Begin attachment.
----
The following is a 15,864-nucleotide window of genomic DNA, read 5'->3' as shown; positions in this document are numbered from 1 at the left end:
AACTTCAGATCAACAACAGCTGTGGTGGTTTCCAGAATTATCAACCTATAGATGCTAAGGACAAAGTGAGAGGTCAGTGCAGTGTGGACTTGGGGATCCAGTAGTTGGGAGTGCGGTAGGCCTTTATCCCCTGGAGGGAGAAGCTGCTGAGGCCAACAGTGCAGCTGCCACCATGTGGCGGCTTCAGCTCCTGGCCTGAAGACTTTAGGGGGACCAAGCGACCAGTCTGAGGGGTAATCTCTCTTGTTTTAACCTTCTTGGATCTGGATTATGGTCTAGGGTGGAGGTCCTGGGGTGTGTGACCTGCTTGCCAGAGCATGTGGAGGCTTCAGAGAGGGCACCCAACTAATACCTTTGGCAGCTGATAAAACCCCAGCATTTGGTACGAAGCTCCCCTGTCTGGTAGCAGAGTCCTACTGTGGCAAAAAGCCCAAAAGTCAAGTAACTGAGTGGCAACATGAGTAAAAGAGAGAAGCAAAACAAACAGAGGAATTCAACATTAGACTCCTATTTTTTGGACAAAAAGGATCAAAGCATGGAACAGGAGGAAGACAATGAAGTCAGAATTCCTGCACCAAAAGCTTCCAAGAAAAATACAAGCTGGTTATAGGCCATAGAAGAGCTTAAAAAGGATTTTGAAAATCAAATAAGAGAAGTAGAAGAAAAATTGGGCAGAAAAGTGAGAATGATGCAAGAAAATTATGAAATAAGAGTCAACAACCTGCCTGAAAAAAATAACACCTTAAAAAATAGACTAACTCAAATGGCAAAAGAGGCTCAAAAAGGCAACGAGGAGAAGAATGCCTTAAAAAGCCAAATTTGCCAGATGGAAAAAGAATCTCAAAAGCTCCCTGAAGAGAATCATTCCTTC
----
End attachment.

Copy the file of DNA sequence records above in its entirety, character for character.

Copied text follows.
The following is a 15,864-nucleotide window of genomic DNA, read 5'->3' as shown; positions in this document are numbered from 1 at the left end:
AACTTCAGATCAACAACAGCTGTGGTGGTTTCCAGAATTATCAACCTATAGATGCTAAGGACAAAGTGAGAGGTCAGTGCAGTGTGGACTTGGGGATCCAGTAGTTGGGAGTGCGGTAGGCCTTTATCCCCTGGAGGGAGAAGCTGCTGAGGCCAACAGTGCAGCTGCCACCATGTGGCGGCTTCAGCTCCTGGCCTGAAGACTTTAGGGGGACCAAGCGACCAGTCTGAGGGGTAATCTCTCTTGTTTTAACCTTCTTGGATCTGGATTATGGTCTAGGGTGGAGGTCCTGGGGTGTGTGACCTGCTTGCCAGAGCATGTGGAGGCTTCAGAGAGGGCACCCAACTAATACCTTTGGCAGCTGATAAAACCCCAGCATTTGGTACGAAGCTCCCCTGTCTGGTAGCAGAGTCCTACTGTGGCAAAAAGCCCAAAAGTCAAGTAACTGAGTGGCAACATGAGTAAAAGAGAGAAGCAAAACAAACAGAGGAATTCAACATTAGACTCCTATTTTTTGGACAAAAAGGATCAAAGCATGGAACAGGAGGAAGACAATGAAGTCAGAATTCCTGCACCAAAAGCTTCCAAGAAAAATACAAGCTGGTTATAGGCCATAGAAGAGCTTAAAAAGGATTTTGAAAATCAAATAAGAGAAGTAGAAGAAAAATTGGGCAGAAAAGTGAGAATGATGCAAGAAAATTATGAAATAAGAGTCAACAACCTGCCTGAAAAAAATAACACCTTAAAAAATAGACTAACTCAAATGGCAAAAGAGGCTCAAAAAGGCAACGAGGAGAAGAATGCCTTAAAAAGCCAAATTTGCCAGATGGAAAAAGAATCTCAAAAGCTCCCTGAAGAGAATCATTCCTTC